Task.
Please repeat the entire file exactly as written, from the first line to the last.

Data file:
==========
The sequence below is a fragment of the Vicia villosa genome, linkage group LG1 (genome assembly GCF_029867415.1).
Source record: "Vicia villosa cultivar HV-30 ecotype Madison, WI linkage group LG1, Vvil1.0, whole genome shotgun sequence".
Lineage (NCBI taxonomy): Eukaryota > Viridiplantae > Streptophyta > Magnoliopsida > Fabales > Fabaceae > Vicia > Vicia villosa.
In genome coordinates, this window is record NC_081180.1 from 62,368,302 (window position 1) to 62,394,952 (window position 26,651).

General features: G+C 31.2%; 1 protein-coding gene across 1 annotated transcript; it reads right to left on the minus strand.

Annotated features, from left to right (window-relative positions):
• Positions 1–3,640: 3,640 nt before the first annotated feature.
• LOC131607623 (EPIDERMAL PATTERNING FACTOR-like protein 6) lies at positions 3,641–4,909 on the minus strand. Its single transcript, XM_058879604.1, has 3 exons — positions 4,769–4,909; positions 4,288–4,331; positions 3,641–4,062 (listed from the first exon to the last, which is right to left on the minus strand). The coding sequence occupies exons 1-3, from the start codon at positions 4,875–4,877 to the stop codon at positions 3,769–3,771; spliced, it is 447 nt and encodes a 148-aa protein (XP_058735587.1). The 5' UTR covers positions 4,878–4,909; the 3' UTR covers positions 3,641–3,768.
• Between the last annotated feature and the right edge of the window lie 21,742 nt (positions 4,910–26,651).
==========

The sequence below is a fragment of the Vicia villosa genome, linkage group LG1 (genome assembly GCF_029867415.1).
Source record: "Vicia villosa cultivar HV-30 ecotype Madison, WI linkage group LG1, Vvil1.0, whole genome shotgun sequence".
Lineage (NCBI taxonomy): Eukaryota > Viridiplantae > Streptophyta > Magnoliopsida > Fabales > Fabaceae > Vicia > Vicia villosa.
In genome coordinates, this window is record NC_081180.1 from 62,368,302 (window position 1) to 62,394,952 (window position 26,651).

General features: G+C 31.2%; 1 protein-coding gene across 1 annotated transcript; it reads right to left on the minus strand.

Annotated features, from left to right (window-relative positions):
• Positions 1–3,640: 3,640 nt before the first annotated feature.
• LOC131607623 (EPIDERMAL PATTERNING FACTOR-like protein 6) lies at positions 3,641–4,909 on the minus strand. Its single transcript, XM_058879604.1, has 3 exons — positions 4,769–4,909; positions 4,288–4,331; positions 3,641–4,062 (listed from the first exon to the last, which is right to left on the minus strand). The coding sequence occupies exons 1-3, from the start codon at positions 4,875–4,877 to the stop codon at positions 3,769–3,771; spliced, it is 447 nt and encodes a 148-aa protein (XP_058735587.1). The 5' UTR covers positions 4,878–4,909; the 3' UTR covers positions 3,641–3,768.
• Between the last annotated feature and the right edge of the window lie 21,742 nt (positions 4,910–26,651).